Developing Good Health Habits in Recovery
Last week, in Part II of this series, we looked at finding a healthy balance between momentary and long-term satisfactions. Below, we’ll look at one more component of building a new life in recovery – developing good health habits.
Whether you’re in recovery from addiction or not, good health habits are the cornerstone of overall well-being. In such a fast-paced society, with so much to do and so many distractions, it is more important than ever to remember to take care of ourselves and our bodies. Below are the 7 essential health habits Dr. Tom Horvath discusses in chapter 12 of his book, “Sex, Drugs, Gambling & Chocolate.”
1. Get Enough Sleep
It’s likely that when you were actively pursuing your addiction, sleep fell to the wayside. According to the National Sleep Foundation, adults need an average of 7-9 hours of sleep each night. This could be slightly higher or lower, depending on your needs. If you’re finding it difficult to ignore all the after-hours activity going on around you, spending some time on a quiet activity before you go to bed may help you fall asleep.
2. Eat Well, But Not Too Much
Just as with sleep, you probably didn’t value nutrition as much when you were drinking or using. It’s never too late to start eating well. Find nutritious, whole foods that your body is designed to digest. Eat only when you’re hungry and just until you’re full. It’s ok to indulge in a not-so-healthy food every once in a while, but do so in moderation. If you find you’re having a hard time regulating your eating, consult a nutritionist that can help you recognize and respond to your body’s cues. If you’re unsure what you should be eating, you might want to consult a dietician that can help you come up with a meal plan that works for you.
3. Wash Your Hands Frequently
Germs are everywhere and the more we interact with each other, the more likely we are to come into contact with germs that can, and will, attack our immune system.
4. Take Care of Your Teeth
Extended use of alcohol and drugs can wreak havoc on teeth, even with the best of hygiene. Studies have shown that poor dental health is associated with diseases such as Alzheimer’s, pancreatic cancer and heart disease. Brush at least twice a day, floss daily and visit the dentist twice a year for cleanings and check-ups!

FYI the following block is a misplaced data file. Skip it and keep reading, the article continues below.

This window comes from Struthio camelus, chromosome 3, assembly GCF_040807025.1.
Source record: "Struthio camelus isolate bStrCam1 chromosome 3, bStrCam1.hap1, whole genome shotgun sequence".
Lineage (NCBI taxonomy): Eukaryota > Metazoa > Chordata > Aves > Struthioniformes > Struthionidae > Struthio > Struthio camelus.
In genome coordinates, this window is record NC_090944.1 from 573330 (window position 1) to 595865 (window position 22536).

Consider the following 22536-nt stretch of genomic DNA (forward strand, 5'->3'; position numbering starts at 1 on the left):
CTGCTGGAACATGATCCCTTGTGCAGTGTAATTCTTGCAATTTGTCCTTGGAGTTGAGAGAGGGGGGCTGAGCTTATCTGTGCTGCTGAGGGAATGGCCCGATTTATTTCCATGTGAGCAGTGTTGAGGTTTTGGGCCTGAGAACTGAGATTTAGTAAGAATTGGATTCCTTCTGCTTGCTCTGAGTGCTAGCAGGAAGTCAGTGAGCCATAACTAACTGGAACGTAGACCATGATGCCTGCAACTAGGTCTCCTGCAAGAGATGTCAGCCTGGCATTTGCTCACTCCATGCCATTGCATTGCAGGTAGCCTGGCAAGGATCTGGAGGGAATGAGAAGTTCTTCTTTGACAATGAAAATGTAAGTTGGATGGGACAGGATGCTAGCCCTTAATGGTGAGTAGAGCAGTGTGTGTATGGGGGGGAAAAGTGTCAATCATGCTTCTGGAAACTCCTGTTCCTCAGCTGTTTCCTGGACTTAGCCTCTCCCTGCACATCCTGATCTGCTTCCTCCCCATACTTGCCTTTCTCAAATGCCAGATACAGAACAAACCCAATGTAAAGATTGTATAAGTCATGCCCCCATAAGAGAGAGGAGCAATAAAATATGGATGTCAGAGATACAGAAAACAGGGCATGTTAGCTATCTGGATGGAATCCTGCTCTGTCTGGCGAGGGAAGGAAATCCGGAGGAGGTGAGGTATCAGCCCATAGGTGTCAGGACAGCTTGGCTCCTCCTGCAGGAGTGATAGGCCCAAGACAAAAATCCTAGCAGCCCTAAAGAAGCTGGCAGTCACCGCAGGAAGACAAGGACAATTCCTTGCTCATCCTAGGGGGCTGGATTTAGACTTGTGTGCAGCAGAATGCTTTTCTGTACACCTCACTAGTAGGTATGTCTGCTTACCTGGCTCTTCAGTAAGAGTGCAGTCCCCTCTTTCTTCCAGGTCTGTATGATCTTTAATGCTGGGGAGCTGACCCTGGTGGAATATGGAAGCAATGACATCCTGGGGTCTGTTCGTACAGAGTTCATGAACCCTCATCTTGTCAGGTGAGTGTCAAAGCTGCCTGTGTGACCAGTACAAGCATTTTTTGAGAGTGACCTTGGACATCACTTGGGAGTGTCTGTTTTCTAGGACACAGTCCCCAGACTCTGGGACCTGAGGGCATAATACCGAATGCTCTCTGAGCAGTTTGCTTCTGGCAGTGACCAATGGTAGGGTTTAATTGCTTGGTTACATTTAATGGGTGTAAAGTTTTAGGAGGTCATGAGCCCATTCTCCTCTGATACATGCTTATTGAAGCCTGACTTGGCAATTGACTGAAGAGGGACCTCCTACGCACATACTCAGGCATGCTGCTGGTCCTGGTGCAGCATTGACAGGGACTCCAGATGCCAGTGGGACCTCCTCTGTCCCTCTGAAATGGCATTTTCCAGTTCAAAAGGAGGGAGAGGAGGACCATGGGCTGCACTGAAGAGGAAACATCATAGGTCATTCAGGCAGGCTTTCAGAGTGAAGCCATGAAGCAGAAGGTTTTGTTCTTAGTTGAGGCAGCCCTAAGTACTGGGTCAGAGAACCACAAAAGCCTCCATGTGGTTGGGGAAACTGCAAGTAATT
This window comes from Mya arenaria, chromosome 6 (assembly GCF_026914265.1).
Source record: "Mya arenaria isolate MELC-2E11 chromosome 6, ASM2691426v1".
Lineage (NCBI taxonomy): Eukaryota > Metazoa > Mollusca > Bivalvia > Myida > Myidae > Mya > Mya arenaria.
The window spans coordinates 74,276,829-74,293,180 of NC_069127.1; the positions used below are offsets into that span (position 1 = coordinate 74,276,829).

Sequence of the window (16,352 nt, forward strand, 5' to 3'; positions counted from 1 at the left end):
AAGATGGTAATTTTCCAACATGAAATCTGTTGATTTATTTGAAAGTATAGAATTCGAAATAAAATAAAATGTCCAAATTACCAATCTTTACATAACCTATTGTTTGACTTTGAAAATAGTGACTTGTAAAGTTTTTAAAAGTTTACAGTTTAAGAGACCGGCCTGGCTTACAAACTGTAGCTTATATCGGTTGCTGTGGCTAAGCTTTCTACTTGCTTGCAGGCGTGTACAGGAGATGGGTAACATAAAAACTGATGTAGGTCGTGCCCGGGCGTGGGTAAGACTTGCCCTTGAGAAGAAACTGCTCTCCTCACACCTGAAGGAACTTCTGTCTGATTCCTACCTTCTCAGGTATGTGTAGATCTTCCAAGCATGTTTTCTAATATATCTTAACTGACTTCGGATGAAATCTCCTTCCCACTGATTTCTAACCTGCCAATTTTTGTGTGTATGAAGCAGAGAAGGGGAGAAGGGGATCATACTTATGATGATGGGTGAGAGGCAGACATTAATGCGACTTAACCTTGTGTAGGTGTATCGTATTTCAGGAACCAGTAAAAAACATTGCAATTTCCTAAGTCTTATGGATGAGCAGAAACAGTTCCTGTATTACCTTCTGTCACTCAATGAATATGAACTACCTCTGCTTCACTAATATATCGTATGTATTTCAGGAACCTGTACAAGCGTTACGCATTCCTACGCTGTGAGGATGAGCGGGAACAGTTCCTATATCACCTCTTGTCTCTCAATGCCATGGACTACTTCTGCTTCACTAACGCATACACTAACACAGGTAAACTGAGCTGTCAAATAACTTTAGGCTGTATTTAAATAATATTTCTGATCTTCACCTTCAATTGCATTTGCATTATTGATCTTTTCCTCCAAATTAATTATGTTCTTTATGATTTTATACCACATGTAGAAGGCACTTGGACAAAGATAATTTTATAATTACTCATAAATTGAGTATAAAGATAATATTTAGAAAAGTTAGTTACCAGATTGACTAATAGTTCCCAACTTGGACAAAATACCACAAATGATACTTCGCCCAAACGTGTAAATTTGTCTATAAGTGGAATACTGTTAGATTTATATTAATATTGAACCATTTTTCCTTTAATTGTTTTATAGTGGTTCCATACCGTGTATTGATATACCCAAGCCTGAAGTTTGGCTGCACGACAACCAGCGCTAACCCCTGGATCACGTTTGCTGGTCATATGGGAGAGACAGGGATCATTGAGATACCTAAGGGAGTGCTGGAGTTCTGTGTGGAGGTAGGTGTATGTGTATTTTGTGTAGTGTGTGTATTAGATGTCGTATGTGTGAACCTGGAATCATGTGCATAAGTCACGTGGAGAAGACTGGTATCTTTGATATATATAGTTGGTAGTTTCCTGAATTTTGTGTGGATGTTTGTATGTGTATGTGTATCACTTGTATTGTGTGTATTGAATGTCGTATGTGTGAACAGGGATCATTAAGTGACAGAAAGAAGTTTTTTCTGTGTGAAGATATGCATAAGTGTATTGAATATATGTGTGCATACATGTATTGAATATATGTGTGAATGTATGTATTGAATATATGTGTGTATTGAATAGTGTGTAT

5. Exercise and Stretch
Exercise has several benefits. In addition to making you stronger and helping you prevent injuries, exercise is known to improve mood, boost energy and improve your sleep. The CDC recommends adults get 2.5 hours of quality physical activity each week and exercise that strengthens all the muscle groups at least 2 days a week. Of course, your mileage may vary. Check with your doctor before beginning an exercise program.
6. Get Rest and Relaxation
This is different than getting enough sleep. You need to find time to wind down and get away from work and stimulating activities. As Dr. Horvath points out, “if you regularly overwork or get over-stimulated, you may turn outside yourself for help to calm down …” By turning to an external source, such as an addictive behavior, you will reduce your natural ability to relax. Break the cycle and schedule down-time for yourself.
7. Stay Connected to Others and to Nature
As Dr. Horvath points out, modern science is finding that connections to others and to nature are vital to our well-being, even though scientists are not exactly sure why. Be sure to nurture your relationships with others and maintain contact with nature.
These 7 tips will get you on your way to developing healthy habits. Together with Part I and Part II of this series you now have a complete guide to building a new life in recovery. You can read more about Dr. Horvath’s book here.
For a complete, personalized treatment plan that will help get you on your way to building a new life, call us today. We can help!